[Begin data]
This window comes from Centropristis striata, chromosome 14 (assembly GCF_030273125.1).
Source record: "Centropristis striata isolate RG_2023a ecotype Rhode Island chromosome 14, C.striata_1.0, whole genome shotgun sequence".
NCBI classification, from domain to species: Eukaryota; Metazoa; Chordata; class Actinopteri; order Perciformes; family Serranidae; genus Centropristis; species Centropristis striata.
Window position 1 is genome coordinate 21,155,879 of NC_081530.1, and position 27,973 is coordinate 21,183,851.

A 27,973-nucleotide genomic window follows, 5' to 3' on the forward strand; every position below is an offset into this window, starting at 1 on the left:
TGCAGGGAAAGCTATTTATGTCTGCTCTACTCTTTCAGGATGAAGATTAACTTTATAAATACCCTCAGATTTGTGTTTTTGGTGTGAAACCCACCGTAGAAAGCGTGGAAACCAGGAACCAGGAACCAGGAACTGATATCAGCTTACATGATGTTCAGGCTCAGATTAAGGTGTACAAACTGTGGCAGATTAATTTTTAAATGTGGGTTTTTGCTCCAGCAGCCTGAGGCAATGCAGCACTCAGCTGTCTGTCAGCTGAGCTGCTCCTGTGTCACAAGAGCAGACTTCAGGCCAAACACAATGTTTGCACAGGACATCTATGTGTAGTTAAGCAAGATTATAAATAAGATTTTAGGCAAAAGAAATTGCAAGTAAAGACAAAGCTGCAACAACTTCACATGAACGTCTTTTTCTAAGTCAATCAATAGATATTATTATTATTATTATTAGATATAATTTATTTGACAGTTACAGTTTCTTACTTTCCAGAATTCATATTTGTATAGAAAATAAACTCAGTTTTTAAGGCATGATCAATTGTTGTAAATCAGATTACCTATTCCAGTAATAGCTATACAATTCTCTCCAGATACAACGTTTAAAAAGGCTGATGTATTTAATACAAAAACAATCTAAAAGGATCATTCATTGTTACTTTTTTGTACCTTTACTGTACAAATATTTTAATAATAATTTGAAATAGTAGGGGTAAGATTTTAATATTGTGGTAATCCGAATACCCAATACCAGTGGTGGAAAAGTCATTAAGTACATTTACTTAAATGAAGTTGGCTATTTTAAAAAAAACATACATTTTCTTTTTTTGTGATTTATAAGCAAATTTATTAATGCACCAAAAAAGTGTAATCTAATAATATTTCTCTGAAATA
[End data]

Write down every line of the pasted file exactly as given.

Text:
This window comes from Centropristis striata, chromosome 14 (assembly GCF_030273125.1).
Source record: "Centropristis striata isolate RG_2023a ecotype Rhode Island chromosome 14, C.striata_1.0, whole genome shotgun sequence".
NCBI classification, from domain to species: Eukaryota; Metazoa; Chordata; class Actinopteri; order Perciformes; family Serranidae; genus Centropristis; species Centropristis striata.
Window position 1 is genome coordinate 21,155,879 of NC_081530.1, and position 27,973 is coordinate 21,183,851.

A 27,973-nucleotide genomic window follows, 5' to 3' on the forward strand; every position below is an offset into this window, starting at 1 on the left:
TGCAGGGAAAGCTATTTATGTCTGCTCTACTCTTTCAGGATGAAGATTAACTTTATAAATACCCTCAGATTTGTGTTTTTGGTGTGAAACCCACCGTAGAAAGCGTGGAAACCAGGAACCAGGAACCAGGAACTGATATCAGCTTACATGATGTTCAGGCTCAGATTAAGGTGTACAAACTGTGGCAGATTAATTTTTAAATGTGGGTTTTTGCTCCAGCAGCCTGAGGCAATGCAGCACTCAGCTGTCTGTCAGCTGAGCTGCTCCTGTGTCACAAGAGCAGACTTCAGGCCAAACACAATGTTTGCACAGGACATCTATGTGTAGTTAAGCAAGATTATAAATAAGATTTTAGGCAAAAGAAATTGCAAGTAAAGACAAAGCTGCAACAACTTCACATGAACGTCTTTTTCTAAGTCAATCAATAGATATTATTATTATTATTATTAGATATAATTTATTTGACAGTTACAGTTTCTTACTTTCCAGAATTCATATTTGTATAGAAAATAAACTCAGTTTTTAAGGCATGATCAATTGTTGTAAATCAGATTACCTATTCCAGTAATAGCTATACAATTCTCTCCAGATACAACGTTTAAAAAGGCTGATGTATTTAATACAAAAACAATCTAAAAGGATCATTCATTGTTACTTTTTTGTACCTTTACTGTACAAATATTTTAATAATAATTTGAAATAGTAGGGGTAAGATTTTAATATTGTGGTAATCCGAATACCCAATACCAGTGGTGGAAAAGTCATTAAGTACATTTACTTAAATGAAGTTGGCTATTTTAAAAAAAACATACATTTTCTTTTTTTGTGATTTATAAGCAAATTTATTAATGCACCAAAAAAGTGTAATCTAATAATATTTCTCTGAAATA